Web creator works to liberate personal data
Web inventor Sir Tim Berners-Lee has created a technology he says will give people more control over their data.
Called Solid, the technology puts personal information in one place so people can decide what is shared with which service or site.
Sir Tim said Solid was needed because the current model of handing over lots of data to many different online services did not serve people well.
Solid has been set up as an open source project to which anyone can contribute.
In addition, Sir Tim has created a company called Inrupt to build Solid's basic infrastructure.
"The web has evolved into an engine of inequity and division, swayed by powerful forces who use it for their own agendas," wrote Sir Tim, on a blog on the Medium website.
Solid would restore balance to the web because it meant people never lost control of their data, he said.
"People want apps that help them do what they want and need to do - without spying on them," wrote Sir Tim.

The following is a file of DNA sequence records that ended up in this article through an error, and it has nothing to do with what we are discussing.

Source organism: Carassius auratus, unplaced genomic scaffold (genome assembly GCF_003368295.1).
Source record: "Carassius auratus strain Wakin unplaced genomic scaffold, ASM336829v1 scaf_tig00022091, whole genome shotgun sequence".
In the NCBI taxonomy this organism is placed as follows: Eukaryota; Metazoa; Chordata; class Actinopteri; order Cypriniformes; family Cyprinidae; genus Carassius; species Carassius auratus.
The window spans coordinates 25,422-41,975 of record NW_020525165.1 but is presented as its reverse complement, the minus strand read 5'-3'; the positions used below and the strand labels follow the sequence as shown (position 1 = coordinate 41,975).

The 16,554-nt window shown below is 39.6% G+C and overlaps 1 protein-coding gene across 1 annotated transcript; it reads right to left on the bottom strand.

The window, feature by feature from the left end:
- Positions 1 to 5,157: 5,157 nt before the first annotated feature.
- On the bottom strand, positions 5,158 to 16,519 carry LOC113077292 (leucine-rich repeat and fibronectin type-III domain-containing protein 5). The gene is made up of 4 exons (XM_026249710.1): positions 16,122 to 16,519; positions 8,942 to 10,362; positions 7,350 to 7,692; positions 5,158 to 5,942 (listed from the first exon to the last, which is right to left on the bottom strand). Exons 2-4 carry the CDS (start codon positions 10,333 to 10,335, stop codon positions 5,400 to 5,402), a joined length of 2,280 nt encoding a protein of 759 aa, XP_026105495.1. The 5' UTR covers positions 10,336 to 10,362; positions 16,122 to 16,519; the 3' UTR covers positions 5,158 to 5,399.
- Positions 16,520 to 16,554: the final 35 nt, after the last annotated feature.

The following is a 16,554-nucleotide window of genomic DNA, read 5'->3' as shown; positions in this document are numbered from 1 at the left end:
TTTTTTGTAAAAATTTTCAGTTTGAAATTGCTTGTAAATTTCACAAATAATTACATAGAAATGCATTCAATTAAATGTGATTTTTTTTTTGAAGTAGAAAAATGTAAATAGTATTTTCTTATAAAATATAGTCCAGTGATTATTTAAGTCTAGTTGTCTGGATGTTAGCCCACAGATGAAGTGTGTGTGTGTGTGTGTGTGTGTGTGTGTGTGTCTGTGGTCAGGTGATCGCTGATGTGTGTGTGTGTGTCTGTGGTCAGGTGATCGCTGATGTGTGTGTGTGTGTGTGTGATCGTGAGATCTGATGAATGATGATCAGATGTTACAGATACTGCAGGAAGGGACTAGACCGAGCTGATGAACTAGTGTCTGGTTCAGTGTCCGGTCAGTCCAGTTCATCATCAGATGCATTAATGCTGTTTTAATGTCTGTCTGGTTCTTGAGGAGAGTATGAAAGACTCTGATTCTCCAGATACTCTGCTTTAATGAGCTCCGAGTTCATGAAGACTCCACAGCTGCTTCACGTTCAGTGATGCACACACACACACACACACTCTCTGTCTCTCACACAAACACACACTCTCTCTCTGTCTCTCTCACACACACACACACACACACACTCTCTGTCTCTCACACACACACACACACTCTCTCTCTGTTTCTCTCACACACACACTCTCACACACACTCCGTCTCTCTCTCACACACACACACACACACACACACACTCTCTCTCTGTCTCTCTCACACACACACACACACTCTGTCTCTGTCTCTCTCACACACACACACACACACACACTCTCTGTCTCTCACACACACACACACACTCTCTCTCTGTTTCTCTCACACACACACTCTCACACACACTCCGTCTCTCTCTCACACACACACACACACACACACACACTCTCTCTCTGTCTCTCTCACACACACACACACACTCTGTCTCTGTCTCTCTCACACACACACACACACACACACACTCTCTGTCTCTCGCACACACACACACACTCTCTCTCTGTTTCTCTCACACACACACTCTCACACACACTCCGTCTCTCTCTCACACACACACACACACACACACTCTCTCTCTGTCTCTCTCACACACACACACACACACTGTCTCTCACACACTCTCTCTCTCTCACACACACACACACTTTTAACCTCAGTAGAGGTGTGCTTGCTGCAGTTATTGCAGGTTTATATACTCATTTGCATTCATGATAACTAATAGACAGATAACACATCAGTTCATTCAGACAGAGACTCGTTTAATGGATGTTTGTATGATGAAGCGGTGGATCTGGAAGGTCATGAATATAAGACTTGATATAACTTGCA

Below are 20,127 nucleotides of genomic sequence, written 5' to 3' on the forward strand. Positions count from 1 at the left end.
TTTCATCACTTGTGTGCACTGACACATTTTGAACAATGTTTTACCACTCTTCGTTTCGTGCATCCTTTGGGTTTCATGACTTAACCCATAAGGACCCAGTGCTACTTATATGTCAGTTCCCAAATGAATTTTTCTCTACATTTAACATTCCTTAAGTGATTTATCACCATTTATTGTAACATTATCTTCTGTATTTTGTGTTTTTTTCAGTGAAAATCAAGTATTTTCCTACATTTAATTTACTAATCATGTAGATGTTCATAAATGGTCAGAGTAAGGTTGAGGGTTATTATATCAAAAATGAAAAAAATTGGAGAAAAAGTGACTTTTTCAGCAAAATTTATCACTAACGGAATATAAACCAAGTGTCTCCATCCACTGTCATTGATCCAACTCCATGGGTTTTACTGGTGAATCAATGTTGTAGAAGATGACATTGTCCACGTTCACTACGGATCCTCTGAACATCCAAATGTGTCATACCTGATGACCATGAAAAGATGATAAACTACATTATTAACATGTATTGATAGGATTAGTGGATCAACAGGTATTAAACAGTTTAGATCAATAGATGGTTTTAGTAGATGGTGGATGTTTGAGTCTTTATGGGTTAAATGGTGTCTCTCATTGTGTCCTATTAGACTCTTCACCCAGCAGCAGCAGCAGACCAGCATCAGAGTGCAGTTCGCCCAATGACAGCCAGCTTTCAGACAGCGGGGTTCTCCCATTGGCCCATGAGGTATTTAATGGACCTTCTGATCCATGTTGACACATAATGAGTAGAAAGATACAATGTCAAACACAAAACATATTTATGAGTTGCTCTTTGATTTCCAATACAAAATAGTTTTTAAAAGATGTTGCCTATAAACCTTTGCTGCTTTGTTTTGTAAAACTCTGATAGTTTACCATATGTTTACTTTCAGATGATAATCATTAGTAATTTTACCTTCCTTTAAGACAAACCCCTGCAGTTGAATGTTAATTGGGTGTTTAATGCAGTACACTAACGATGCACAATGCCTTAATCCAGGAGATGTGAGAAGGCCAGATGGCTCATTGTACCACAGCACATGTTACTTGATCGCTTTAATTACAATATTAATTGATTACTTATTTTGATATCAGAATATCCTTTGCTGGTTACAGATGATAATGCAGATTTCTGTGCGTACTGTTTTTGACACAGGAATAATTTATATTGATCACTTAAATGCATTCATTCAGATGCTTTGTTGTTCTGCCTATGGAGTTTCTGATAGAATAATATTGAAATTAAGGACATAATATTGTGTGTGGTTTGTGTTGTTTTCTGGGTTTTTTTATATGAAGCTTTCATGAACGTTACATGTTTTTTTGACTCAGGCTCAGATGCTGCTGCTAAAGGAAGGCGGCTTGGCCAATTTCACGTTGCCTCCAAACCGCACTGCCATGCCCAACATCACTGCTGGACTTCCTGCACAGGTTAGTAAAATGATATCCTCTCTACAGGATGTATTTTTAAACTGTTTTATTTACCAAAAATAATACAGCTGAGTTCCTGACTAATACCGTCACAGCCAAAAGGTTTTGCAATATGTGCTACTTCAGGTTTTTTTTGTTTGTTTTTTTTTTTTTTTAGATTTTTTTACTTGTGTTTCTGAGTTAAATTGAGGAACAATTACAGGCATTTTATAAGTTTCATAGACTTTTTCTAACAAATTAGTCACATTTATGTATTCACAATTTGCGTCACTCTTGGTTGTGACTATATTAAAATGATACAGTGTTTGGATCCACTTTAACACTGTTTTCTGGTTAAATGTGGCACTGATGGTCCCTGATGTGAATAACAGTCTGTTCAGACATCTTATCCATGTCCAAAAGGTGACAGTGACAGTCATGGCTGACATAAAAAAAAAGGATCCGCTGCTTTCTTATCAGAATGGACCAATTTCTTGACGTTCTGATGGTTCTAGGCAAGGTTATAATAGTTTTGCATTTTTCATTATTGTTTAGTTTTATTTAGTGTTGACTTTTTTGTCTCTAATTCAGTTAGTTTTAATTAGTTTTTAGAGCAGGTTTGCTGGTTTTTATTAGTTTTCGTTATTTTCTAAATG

"Apps that don't have an ulterior motive of distracting them with propositions to buy this or that."
Solid involves secure silos called pods into which people deposit data such as contact information, images and video.
This data always remains in its pod and online services would request access to it rather than expect it to be lodged on their sites and servers.
The pods could be thought of as a secure USB stick or personal website, Sir Tim said, and it was up to users to decide to whom to give access to the different types of data they were storing.
People could have more than one pod for different purposes or types of data, he said.
"With Solid, you will have far more personal agency over data - you decide which apps can access it," Sir Tim said.
Gathering data into one silo should also make it easier for apps to analyse it and deliver benefits to individuals, he said.
Solid could help to make the web closer to the way it was originally envisioned, said Sir Tim.
But tech journalist and commentator Bryan Lunduke is sceptical about Solid's chances, saying the technology is "overblown".
And identity and privacy researcher Steve Wilson asked: "Even if people could control their personal data, what does Solid do about all the data created about us behind our backs?
"Do we know what proportion of personal data is generated without the individual's involvement?"
Sir Tim is taking a sabbatical from his work at the Massachusetts Institute of Technology and a step back from involvement in the World Wide Web Consortium to free more time to develop Solid.
Inrupt is now looking for app developers and other online services to adopt Solid and start doing more serious tests of the idea.